1) Brookfield Submits Plan for Almost 500 Additional Residences in Central Park
Brookfield (previously Forest City), the developer of Central Park, has submitted a proposal to the City to develop 492 residences on 39.67 acres at the southwest corner of Central Park Blvd. and I-70. The proposal is under consideration by the City, but has not yet been approved. For years, the area called Centerfield, located between the train station and the highway, has been marketed as a campus style office park.
Jim Chrisman, senior vice president at Brookfield, says before the pandemic they hadn’t even considered developing that land for residential. The pandemic effect of more people working at home is part of the reason for the shift to residential, but the specific goal of the project is “to provide an opportunity for those that can’t afford to buy a single family home to still be able to live in one.”
The proposal divides the land into three sections. The single family homes will all be rentals, with Brookfield as the landlord. As proposed, it will include 267 two-story, two- and three-bedroom units with 1,107 to 1,244 square feet. Driveways will provide two-car tandem parking for each home. Architectural design has not been determined; the provided renderings of homes are to illustrate the density. Single family homes in the rest of Central Park have a density of about 7 units per acre. These rental homes will have a density of 14.9 units per acre. Chrisman says, “We have maximized the density for this product while still providing parks and greenway amenities.”
The 87 townhomes will probably be for-sale units, as other townhomes in Central Park are, says Chrisman, though at this proposal stage, final decisions have not been made. The townhomes in the proposal are shown as two- and three-bedrooms from 1,000 to 1,300 square feet.
The 138 income-qualified one- and two-bedroom rental units in the proposal range from 520-870 square feet.
2) Exchange at Blvd. One in Lowry Announces New Tenants Including Clark’s Market
The Exchange at Boulevard One in Lowry, located at Quebec and Lowry Blvd., is now 65% leased, including Clark’s Market, a co-anchor to the previously announced small-format Target. Clark’s, which was founded in 1978 in Aspen and now has multiple locations in Colorado mountain towns, will offer natural, organic and gourmet products. Included will be a bakery, fresh fish and meats freshly cut by Clark’s butchers. The deli will offer prepared meals, specialty cheeses, stone-fired pizza and gelato. If licensing permits, the Clark’s team says they hope to serve beer and wine within the grocery store, with cup holders in the carts and, in the liquor store, offer samples of new wines. The new store will also have bar stools that will be a gathering place “where strangers become friends.” The goal is for shoppers to “slow down and enjoy the experience.” The new store will be at Lowry Blvd. and Pontiac, a block west of the Target.
Along with Clark’s Market, five other new tenants have been announced: Pacific Dental Services; I Scream Gelato; F45 Training; Mountain View Pain Center; and Blue Sky Nails & Lash. These join the previously announced tenants: Target, SCL Health, Sushi Ronin, MOD Pizza, YogaSix and Logan House Coffee. The initial phase of the Blvd. One project broke ground in April 2019 and is expected to be completed this spring.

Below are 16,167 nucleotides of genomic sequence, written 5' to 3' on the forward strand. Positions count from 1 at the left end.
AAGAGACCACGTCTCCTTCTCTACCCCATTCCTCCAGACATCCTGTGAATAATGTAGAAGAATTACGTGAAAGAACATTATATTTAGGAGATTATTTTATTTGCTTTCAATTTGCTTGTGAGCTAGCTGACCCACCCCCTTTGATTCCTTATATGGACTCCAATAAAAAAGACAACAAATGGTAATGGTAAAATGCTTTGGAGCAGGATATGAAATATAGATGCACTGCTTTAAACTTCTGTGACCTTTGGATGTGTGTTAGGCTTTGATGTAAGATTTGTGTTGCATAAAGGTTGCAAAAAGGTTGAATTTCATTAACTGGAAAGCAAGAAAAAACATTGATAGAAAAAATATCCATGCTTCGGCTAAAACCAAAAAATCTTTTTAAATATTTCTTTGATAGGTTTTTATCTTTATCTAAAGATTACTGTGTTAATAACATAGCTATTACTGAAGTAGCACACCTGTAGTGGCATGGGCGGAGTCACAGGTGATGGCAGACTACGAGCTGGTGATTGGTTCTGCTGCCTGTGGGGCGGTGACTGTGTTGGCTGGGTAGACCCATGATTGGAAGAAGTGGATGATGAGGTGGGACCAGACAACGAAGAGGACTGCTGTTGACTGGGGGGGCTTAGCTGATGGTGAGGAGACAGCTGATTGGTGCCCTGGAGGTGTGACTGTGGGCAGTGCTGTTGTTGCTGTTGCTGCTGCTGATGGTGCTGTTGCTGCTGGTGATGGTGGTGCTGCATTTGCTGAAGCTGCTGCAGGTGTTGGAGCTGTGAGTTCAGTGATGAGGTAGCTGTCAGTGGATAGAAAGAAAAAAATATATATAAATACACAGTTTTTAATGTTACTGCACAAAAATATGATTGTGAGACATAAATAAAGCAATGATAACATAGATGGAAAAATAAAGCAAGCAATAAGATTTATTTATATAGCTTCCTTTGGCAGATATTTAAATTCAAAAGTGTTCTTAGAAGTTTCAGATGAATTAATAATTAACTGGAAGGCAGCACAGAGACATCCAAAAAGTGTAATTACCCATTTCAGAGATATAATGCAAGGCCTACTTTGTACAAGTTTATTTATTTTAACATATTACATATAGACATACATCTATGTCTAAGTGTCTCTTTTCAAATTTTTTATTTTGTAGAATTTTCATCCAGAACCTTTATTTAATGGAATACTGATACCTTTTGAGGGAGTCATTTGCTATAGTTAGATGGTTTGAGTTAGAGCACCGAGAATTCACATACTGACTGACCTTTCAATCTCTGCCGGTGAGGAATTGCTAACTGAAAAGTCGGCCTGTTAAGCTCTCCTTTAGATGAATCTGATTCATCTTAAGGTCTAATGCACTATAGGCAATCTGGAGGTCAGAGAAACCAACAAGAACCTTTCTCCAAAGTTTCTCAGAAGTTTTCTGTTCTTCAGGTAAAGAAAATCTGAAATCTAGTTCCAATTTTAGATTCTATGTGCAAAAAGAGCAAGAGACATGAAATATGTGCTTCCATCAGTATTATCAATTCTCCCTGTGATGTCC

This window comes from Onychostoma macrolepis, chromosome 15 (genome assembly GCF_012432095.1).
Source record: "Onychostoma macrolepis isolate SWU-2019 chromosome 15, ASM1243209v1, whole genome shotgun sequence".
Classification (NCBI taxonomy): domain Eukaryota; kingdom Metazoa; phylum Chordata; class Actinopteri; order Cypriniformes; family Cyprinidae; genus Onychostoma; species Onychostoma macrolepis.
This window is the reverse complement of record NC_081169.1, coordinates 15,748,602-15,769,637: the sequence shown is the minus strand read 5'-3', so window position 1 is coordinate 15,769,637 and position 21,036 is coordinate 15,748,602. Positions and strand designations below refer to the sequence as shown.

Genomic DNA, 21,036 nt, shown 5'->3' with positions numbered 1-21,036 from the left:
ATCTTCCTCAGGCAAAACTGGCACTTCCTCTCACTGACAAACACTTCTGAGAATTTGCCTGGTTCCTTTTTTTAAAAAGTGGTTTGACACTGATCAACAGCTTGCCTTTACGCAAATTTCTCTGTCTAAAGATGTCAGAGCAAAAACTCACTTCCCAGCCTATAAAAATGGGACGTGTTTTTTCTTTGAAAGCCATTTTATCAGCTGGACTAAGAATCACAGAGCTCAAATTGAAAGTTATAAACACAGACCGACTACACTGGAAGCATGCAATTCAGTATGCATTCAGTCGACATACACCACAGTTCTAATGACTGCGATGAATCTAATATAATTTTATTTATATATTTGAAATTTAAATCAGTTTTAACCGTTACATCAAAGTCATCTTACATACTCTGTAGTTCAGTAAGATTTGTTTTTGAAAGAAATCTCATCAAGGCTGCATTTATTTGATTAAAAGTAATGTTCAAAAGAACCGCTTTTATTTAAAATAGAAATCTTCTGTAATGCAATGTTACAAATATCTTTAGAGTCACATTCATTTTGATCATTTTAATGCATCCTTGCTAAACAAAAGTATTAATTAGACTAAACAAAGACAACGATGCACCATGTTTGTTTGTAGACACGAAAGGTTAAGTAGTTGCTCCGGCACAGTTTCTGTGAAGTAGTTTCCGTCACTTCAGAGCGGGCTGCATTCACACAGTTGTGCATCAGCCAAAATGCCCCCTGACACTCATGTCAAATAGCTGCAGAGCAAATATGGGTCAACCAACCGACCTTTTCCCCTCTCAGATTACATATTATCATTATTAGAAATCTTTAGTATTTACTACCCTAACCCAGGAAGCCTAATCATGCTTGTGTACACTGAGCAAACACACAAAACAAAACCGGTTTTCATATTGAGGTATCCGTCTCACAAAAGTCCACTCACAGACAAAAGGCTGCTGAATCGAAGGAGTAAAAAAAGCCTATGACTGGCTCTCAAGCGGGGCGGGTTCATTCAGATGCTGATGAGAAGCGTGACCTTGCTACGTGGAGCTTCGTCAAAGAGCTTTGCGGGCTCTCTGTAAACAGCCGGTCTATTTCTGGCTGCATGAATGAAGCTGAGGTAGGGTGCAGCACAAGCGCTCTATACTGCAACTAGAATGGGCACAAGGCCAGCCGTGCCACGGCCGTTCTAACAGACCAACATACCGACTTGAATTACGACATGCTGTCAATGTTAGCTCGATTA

3) Central Park Garage Sale Sat., May 22
Online registration for the garage sale on May 22 is now available, along with sale information, at www.CPgaragesale.com. A map and list of participating homes will be posted on the website the Friday before the sale. Registration is free, with the event sponsored annually since 2006 by Diana and Michael Kearns, The Kearns Team at Realty One Group Premier. Questions? Email CPGarageSale@KearnsTeam.com.
4) May 15 Public Celebration on the New Section of I-70 before Opening to Traffic
Walk along the new lowered section I-70 before it opens to vehicles! This portion of the highway will become an outdoor museum for the day with 25 stations installed throughout the lowered section for visitors to learn more about the history of Colorado, the Globeville Elyria-Swansea neighborhoods, the origins of the interstate system, and the Central 70 Project. Registration is required at c70.codot.gov
5) New Pet Licenses Have a QR Code
When you license your pet in Denver, you now get a Pet Hub ID tag that has a scannable Quick Response (QR) code. The barcode stores all your pet’s important information, like owner contact, medical records, microchip, and dietary restrictions. Information can quickly be updated from your phone. If your pet is lost, anyone with a smartphone can scan the QR code and see your pet’s information. Purchase a license online at PetData.com or in person at 1241 W. Bayaud Ave. For more information on licensing visit https://www.denvergov.org/Government/Departments/Animal-Shelter/Services/Pet-Licensing.
6) Park Hill Methodist Church Offers Safe Space for Unhoused Neighbors
Park Hill United Methodist Church, in partnership with Colorado Village Collaborative (CVC), will host a Safe Outdoor Space for up to 45 tents from June 1 to Dec. 31, 2021. The goals are to mitigate the impacts of Covid-19, provide safety and connect occupants with resources, and reduce the impact of unsanctioned camping. It will have the capacity to serve 50 people and will welcome couples, singles, pet owners, LGBTQ+ people, people with disabilities, and more. No guests will be permitted. Resources provided will include bathrooms, sinks, trash, meals, water, laundry, showers, electricity, internet and tents.
To learn more join one of these Zoom webinars or visit ColoradoVillageCollaborative.org:
Thursday, May 13, 7-8:30pm, Zoom Webinar ID: 880 2814 6600, Dial In: +1 253 215 8782.
Saturday, May 15, 10-11:30am, Zoom Webinar ID: 880 5896 9887, Dial In: +1 253 215 8782